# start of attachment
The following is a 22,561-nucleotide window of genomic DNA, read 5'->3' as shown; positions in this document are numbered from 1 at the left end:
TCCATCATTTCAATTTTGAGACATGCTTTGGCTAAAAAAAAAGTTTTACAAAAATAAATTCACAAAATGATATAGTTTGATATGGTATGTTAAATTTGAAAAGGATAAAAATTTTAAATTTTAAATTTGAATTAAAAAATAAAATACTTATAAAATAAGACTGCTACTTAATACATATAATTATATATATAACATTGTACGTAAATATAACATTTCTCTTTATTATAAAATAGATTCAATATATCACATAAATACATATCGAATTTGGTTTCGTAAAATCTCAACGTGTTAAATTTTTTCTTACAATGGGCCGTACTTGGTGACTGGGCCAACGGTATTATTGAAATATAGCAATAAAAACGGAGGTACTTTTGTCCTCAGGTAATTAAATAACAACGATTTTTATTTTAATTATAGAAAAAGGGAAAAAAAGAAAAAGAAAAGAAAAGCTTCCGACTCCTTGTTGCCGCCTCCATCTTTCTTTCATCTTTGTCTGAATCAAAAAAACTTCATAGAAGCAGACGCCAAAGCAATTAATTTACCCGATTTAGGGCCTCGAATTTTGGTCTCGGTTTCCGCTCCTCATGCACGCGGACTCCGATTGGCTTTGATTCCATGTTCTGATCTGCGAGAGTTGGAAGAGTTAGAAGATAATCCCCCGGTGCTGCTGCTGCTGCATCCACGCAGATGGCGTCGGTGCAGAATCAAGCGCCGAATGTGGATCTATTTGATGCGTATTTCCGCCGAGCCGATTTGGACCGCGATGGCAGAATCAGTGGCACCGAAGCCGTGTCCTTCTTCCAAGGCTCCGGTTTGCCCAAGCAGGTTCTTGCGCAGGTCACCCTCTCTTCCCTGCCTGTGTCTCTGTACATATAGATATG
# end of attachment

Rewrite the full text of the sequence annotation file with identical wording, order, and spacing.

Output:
The following is a 22,561-nucleotide window of genomic DNA, read 5'->3' as shown; positions in this document are numbered from 1 at the left end:
TCCATCATTTCAATTTTGAGACATGCTTTGGCTAAAAAAAAAGTTTTACAAAAATAAATTCACAAAATGATATAGTTTGATATGGTATGTTAAATTTGAAAAGGATAAAAATTTTAAATTTTAAATTTGAATTAAAAAATAAAATACTTATAAAATAAGACTGCTACTTAATACATATAATTATATATATAACATTGTACGTAAATATAACATTTCTCTTTATTATAAAATAGATTCAATATATCACATAAATACATATCGAATTTGGTTTCGTAAAATCTCAACGTGTTAAATTTTTTCTTACAATGGGCCGTACTTGGTGACTGGGCCAACGGTATTATTGAAATATAGCAATAAAAACGGAGGTACTTTTGTCCTCAGGTAATTAAATAACAACGATTTTTATTTTAATTATAGAAAAAGGGAAAAAAAGAAAAAGAAAAGAAAAGCTTCCGACTCCTTGTTGCCGCCTCCATCTTTCTTTCATCTTTGTCTGAATCAAAAAAACTTCATAGAAGCAGACGCCAAAGCAATTAATTTACCCGATTTAGGGCCTCGAATTTTGGTCTCGGTTTCCGCTCCTCATGCACGCGGACTCCGATTGGCTTTGATTCCATGTTCTGATCTGCGAGAGTTGGAAGAGTTAGAAGATAATCCCCCGGTGCTGCTGCTGCTGCATCCACGCAGATGGCGTCGGTGCAGAATCAAGCGCCGAATGTGGATCTATTTGATGCGTATTTCCGCCGAGCCGATTTGGACCGCGATGGCAGAATCAGTGGCACCGAAGCCGTGTCCTTCTTCCAAGGCTCCGGTTTGCCCAAGCAGGTTCTTGCGCAGGTCACCCTCTCTTCCCTGCCTGTGTCTCTGTACATATAGATATG